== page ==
Terrible Rebel Atrocities
WASHINGTON, March 5. The following has been forwarded to the Headquarters of the Army: Headquarters, District of Corinth, Mississippi, Feb. 21, 1863.
CAPTAIN —I have the honor to submit a few of the outrages committed upon citizens of Alabama by the Confederate troops, while all their leaders, from the President down, are boasting of their carrying on this war in accordance with the laws that govern nations in such cases, and are charging upon our troops all kinds of depredations and outrages.
I think a few simple facts might put them to blush and make those parties and our press and people, who are seconding the efforts of Davis to cast a stigma upon us, ashamed of the work they are doing. I will state merely what I know to be true.
Abe Canade and Mr. Mitchell, were hung two weeks ago for being Union men. They lived in the Heckleborn settlement, Marion county, Ala. Mr. Hallwork and his daughter, of the same county were both shot for the same cause. The latter was instantly killed, the former is still alive but will probably die. Peter Lewis and three of his neighbors were hunted down by one hundred blood hounds and captured. The houses of Messrs. Palmer, Welsby, Williams and the Wightmans and of some thirty others were burned over their heads.
The women children were turned out of doors and the community was notified that if they allowed them to go into other houses or fed or harbored them in any manner they would be served the same. Mr. Peterson, living at the head of Bull Mountain, was shot, and I am now feeding some hundred of these families, who, with their women and children, some gray haired men and even cripples on crutches, were driven out and found their way here through the woods and byways without food or shelter.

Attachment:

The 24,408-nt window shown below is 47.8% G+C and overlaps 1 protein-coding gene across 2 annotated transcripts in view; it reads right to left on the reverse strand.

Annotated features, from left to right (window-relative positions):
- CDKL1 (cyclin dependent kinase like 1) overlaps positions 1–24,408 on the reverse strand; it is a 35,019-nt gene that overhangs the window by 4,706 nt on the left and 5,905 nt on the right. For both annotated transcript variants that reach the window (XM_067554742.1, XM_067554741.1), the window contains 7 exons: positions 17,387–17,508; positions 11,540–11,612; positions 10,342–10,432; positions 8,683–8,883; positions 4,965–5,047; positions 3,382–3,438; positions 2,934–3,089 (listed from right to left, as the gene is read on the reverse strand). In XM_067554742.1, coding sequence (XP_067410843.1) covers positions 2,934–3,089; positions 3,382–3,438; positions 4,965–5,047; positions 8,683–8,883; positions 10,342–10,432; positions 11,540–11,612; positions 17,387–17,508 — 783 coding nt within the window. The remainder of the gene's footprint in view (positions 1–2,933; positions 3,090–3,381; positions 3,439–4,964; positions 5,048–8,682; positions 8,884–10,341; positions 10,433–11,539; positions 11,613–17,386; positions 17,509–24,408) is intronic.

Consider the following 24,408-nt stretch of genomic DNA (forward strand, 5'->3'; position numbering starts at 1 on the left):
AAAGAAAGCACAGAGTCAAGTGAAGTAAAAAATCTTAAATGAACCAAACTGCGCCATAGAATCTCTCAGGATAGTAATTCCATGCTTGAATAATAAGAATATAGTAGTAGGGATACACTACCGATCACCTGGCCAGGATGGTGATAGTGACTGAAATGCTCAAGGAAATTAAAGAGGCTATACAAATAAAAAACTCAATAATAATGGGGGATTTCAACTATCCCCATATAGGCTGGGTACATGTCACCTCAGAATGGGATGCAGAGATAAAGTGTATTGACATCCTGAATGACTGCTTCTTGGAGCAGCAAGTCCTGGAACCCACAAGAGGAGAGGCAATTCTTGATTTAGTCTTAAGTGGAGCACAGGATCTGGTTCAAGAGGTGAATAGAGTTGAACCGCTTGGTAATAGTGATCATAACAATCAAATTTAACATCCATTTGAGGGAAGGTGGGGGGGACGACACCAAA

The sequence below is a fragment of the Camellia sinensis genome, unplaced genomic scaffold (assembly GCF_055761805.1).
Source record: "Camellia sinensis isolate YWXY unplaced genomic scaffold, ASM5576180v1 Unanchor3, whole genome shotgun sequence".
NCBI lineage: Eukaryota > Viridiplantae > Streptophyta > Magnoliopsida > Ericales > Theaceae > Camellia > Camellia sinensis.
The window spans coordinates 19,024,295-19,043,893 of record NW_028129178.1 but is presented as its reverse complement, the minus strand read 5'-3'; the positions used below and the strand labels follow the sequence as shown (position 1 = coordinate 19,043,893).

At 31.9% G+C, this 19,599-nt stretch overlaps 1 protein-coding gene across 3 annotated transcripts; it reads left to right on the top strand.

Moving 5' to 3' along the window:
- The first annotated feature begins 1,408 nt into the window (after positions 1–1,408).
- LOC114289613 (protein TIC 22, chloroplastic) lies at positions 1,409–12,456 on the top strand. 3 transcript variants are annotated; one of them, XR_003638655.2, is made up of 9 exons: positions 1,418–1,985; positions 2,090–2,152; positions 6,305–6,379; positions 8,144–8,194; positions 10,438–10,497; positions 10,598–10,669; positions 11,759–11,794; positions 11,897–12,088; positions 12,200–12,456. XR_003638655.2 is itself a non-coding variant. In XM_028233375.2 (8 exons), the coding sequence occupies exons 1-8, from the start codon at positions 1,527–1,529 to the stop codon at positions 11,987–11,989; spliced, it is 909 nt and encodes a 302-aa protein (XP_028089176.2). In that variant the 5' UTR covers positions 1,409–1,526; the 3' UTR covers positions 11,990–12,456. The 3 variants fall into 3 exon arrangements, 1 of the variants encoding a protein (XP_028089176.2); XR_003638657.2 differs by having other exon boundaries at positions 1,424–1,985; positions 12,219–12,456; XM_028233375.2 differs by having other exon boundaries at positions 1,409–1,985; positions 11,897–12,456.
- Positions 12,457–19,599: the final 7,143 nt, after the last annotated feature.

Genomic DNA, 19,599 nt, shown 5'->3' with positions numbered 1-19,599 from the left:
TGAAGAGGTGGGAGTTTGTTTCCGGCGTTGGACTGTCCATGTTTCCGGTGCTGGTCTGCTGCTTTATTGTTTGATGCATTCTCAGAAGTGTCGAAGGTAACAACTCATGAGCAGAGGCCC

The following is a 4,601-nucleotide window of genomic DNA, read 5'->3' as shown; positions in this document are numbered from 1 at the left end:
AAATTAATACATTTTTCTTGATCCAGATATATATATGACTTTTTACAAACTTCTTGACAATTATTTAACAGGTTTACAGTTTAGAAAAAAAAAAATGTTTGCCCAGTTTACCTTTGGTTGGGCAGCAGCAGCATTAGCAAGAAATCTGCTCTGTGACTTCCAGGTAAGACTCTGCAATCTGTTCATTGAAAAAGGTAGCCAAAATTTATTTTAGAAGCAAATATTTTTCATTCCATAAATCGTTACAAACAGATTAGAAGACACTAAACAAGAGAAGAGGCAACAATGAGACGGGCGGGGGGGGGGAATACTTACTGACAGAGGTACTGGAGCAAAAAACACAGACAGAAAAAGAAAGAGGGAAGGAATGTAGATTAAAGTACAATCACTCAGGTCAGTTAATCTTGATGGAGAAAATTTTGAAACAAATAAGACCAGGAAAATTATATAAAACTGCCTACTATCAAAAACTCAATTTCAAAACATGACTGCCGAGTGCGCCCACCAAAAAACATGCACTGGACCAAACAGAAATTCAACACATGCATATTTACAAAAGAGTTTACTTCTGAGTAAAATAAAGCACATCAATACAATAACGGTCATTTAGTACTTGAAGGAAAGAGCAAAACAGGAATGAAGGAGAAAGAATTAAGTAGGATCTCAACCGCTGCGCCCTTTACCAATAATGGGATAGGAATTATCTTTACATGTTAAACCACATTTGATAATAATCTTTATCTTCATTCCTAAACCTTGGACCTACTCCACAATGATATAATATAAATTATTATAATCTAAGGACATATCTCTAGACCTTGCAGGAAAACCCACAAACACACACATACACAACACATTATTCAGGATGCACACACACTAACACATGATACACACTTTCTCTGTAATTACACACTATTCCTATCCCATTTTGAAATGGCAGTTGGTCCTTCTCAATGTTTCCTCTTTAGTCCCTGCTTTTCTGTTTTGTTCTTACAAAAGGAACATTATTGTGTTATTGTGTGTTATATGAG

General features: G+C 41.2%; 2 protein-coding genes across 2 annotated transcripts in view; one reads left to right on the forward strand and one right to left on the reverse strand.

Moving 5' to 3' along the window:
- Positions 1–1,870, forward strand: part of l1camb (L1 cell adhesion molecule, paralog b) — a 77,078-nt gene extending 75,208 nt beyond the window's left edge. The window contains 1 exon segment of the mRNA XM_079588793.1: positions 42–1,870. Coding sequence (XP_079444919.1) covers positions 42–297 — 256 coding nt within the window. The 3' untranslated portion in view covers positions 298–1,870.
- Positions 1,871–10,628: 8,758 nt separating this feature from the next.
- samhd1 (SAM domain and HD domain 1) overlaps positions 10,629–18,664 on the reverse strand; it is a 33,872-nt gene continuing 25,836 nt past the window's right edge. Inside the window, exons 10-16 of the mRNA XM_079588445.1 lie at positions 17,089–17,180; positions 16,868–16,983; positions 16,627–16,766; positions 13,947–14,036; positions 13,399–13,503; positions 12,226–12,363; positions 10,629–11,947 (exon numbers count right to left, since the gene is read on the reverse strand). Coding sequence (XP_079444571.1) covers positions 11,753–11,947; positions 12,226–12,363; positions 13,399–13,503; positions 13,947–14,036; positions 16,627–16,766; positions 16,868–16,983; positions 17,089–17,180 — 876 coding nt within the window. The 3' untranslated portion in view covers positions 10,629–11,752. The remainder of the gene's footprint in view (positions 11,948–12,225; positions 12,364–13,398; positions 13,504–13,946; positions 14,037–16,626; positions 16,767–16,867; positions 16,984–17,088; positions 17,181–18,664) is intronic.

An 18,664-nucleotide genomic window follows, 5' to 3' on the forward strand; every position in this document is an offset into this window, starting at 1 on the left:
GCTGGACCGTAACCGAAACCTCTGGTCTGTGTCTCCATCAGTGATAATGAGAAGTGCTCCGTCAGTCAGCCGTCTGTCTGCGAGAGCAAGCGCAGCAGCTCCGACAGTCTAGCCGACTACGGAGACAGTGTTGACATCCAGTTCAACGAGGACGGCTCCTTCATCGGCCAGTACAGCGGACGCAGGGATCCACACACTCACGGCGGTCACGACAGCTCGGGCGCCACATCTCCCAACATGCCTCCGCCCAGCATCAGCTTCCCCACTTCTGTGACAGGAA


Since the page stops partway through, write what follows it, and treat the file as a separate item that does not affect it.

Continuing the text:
All this was done for the simple reason that they were Union men, or that they had brothers or relatives in out army. The statements of these people are almost beyond belief did we not have the evidence before us. I am informed by them that there are hundreds of loyal men and women in the woods of Alabama waiting for an opportunity to escape.
(Singed) G. M. DODGE, Brig. Gen. Source: Thursday, March 19, 1863 Paper: Farmer’s Cabinet (Amherst, New Hampshire) Volume: 61 Issue: 34 Page: 2.